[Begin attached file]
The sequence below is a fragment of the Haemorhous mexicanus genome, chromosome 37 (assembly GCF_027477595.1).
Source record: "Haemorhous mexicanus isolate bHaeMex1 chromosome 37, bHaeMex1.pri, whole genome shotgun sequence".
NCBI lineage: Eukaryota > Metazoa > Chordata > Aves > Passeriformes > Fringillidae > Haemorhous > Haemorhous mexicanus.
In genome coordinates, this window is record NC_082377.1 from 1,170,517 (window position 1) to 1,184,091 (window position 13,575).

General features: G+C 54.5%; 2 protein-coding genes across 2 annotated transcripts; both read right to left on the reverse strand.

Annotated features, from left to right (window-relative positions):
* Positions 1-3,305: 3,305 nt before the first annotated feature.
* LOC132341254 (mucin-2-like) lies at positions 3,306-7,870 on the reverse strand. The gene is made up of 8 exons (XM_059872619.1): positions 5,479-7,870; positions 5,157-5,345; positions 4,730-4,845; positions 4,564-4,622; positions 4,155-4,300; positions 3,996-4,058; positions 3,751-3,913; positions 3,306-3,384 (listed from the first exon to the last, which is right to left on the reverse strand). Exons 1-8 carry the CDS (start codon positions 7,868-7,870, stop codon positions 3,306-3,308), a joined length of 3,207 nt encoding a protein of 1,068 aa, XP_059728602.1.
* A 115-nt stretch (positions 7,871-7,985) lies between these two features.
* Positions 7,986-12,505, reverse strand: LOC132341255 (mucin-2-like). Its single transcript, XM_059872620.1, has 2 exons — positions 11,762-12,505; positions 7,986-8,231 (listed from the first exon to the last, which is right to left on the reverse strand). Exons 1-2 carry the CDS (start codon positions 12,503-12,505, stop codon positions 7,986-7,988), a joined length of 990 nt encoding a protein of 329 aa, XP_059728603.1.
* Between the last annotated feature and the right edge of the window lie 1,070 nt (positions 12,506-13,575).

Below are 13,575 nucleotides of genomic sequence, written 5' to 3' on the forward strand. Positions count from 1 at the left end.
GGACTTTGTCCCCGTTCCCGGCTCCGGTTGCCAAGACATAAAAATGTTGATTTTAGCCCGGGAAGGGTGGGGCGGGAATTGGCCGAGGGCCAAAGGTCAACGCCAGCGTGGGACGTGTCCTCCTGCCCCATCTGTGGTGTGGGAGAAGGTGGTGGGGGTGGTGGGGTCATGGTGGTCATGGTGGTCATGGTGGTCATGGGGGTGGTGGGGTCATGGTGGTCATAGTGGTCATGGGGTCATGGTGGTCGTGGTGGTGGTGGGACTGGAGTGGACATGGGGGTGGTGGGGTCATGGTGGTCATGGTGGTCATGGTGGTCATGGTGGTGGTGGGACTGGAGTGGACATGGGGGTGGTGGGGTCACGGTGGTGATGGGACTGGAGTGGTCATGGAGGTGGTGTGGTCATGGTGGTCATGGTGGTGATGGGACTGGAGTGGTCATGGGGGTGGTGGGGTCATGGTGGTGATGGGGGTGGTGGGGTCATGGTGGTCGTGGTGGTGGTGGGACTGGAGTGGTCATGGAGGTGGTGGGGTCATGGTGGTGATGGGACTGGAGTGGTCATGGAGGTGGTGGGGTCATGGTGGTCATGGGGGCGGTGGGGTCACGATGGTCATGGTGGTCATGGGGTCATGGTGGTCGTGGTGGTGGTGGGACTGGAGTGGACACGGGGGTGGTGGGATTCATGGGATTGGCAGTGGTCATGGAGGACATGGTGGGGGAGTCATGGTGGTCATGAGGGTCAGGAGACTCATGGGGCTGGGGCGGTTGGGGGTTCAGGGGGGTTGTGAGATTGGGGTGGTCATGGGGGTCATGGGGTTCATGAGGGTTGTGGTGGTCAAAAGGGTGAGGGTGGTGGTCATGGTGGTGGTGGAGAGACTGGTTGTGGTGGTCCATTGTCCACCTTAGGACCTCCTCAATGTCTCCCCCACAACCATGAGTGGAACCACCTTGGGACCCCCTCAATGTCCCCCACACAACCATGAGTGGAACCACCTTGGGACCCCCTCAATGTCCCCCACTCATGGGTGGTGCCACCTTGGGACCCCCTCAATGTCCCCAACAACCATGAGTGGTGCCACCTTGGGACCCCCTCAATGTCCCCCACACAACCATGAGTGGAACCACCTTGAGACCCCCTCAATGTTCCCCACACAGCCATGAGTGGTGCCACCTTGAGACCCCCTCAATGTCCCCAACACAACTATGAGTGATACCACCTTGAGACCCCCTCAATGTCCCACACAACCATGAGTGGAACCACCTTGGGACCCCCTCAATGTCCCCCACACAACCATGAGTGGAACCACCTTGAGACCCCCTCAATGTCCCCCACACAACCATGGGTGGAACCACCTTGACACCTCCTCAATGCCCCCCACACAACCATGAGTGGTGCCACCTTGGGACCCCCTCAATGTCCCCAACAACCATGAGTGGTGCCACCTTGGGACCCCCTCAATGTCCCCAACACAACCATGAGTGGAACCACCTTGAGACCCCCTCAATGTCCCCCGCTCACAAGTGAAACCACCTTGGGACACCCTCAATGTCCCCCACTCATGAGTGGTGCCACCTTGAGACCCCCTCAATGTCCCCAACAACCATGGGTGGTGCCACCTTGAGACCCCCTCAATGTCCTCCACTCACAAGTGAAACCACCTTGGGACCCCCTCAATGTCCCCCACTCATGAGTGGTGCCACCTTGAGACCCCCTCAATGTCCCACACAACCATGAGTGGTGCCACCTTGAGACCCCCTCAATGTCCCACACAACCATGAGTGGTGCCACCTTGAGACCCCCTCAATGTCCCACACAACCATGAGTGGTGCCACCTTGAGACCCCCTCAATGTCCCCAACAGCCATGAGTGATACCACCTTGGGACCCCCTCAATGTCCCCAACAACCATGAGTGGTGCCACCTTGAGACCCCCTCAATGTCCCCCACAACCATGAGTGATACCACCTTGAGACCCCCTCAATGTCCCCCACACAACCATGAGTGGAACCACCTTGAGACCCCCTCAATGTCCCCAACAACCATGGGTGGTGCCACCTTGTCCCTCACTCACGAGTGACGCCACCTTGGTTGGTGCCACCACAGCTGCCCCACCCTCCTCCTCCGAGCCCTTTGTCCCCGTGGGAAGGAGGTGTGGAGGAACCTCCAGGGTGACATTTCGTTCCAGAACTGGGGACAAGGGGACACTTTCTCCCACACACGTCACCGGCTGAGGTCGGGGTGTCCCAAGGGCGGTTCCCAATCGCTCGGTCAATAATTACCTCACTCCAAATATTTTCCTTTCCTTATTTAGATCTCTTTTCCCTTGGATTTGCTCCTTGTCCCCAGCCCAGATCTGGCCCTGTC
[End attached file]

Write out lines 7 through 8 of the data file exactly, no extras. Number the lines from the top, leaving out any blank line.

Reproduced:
* Positions 1-3,305: 3,305 nt before the first annotated feature.
* LOC132341254 (mucin-2-like) lies at positions 3,306-7,870 on the reverse strand. The gene is made up of 8 exons (XM_059872619.1): positions 5,479-7,870; positions 5,157-5,345; positions 4,730-4,845; positions 4,564-4,622; positions 4,155-4,300; positions 3,996-4,058; positions 3,751-3,913; positions 3,306-3,384 (listed from the first exon to the last, which is right to left on the reverse strand). Exons 1-8 carry the CDS (start codon positions 7,868-7,870, stop codon positions 3,306-3,308), a joined length of 3,207 nt encoding a protein of 1,068 aa, XP_059728602.1.